Carers and the internet

Note: The following blog post has been contributed by Michele Lambert, Web Manager at The Princess Royal Trust for Carers

Working day in and out on the internet, I can veer from an incessant curiousity and excitement about new technology and its applications to an occassional urge to throw my computer out of the window and make a break for freedom, to a place where the world wide web can’t reach me. It can sometimes feel like communication overload; there are so many options to contact each other wherever we are, from Twitter to Facebook to now old-fashioned email.

Reading an old letter over the weekend, it seemed unbelievably quaint that I used to keep in contact with friends and family in that way. Now you can be at the other side of the world and still in a second help your friend decide what to cook for lunch. It’s so immediate that it has totally changed the way we interact.

With the internet a new world really did open up and brought its own particular challenges. Privacy intrusion and safety issues frequently come up in relation to Google and social networking sites. Last month there were even reports of ‘Facebook depression’ among young people; the site could feel like a popularity contest, heightening feelings of loneliness.

For most though, the internet reinforces social connections – and for those who are particularly isolated, connecting with others via social media can make a huge positive difference to their lives.

Listening to music onlineA survey we ran on our website earlier this year showed that nearly 9 in 10 carers (87%) find it difficult to leave their home due to their caring role. Over half (53%) felt alone and isolated and 46% had no free time to visit support services.

So this month we asked carers blogging on our site to write about the internet and its impact on their lives – and it makes for interesting reading.

From a young carer who struggles to imagine a world without it to the unexpected uses technology is put to. One carer writes: “When.. my daughter is lonely as she is at times, she goes upstairs and we chat on messenger. It is a great laugh and I pretend I am different person each time. This helps her type, learn to communicate and have a joke.”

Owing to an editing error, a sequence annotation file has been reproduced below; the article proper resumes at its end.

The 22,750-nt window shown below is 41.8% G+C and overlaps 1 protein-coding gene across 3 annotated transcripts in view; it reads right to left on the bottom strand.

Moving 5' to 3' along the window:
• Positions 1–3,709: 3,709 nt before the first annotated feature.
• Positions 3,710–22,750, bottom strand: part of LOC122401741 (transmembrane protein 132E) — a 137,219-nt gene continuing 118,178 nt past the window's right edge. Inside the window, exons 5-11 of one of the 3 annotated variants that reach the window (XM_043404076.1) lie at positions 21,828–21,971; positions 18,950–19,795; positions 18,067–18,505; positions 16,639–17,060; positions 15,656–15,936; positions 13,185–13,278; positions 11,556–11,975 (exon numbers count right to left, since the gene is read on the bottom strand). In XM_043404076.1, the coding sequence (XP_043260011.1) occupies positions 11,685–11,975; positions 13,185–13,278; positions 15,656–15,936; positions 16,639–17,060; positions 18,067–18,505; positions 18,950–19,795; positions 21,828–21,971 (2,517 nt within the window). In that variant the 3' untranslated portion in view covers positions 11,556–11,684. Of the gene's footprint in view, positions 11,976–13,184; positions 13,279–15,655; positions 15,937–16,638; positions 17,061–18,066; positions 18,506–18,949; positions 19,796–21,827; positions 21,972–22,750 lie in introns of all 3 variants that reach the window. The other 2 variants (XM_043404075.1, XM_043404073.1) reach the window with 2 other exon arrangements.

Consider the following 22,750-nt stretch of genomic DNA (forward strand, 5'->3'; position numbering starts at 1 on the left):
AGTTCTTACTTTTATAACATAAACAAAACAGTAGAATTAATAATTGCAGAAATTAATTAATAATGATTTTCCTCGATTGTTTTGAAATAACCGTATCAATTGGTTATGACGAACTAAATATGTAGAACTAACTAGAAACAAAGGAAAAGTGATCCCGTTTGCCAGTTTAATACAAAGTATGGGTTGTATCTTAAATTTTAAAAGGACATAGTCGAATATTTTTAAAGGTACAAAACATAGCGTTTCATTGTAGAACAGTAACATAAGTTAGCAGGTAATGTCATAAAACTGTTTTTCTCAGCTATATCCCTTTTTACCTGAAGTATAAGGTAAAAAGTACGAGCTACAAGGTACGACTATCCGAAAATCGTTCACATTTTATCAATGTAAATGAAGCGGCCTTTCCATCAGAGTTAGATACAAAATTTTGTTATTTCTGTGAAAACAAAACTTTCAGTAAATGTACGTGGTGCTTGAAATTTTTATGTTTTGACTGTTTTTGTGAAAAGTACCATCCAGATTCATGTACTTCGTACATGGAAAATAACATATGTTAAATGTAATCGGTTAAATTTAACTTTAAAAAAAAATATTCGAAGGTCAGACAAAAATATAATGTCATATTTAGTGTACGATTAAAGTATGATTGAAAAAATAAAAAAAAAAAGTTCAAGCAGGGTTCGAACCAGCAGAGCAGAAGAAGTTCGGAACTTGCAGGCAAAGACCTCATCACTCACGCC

Another uses Google maps to “walk” around the streets where she grew up. Often the opportunities it offered were not to do with caring, but helped in coping with some of the limitations that a caring role brings.

It’s clear digital innovations have a huge potential to empower groups such as carers, particularly those at the sharper end of caring who have difficulty accessing physical services. However 20% of the UK is not online – hence the government’s current digital inclusion drive. It’s about improving access to technology for groups who may be disadvantaged or marginalised due to age, disability, or geography. This might be due to lack of physical access or lack of resources or the skills to benefit from it.

Of course new online services need to be designed with those (living and working) on the front line and cannot be a replacement for face to face services – there will always be more complex cirumstance than online can cope with and there will always be a need to ultimately have someone there to talk to.

Contrary to my breaking free impulse through, it’s obvious that the internet really does represent freedom for a vast number of people who otherwise wouldn’t have this – whether that is empowering them to organise protests and demonstrations, or the opportunity to access info, friendship and support they would otherwise go without.


April 27, 2011 Posted by | Internet, online | , , , , , , , | 6 Comments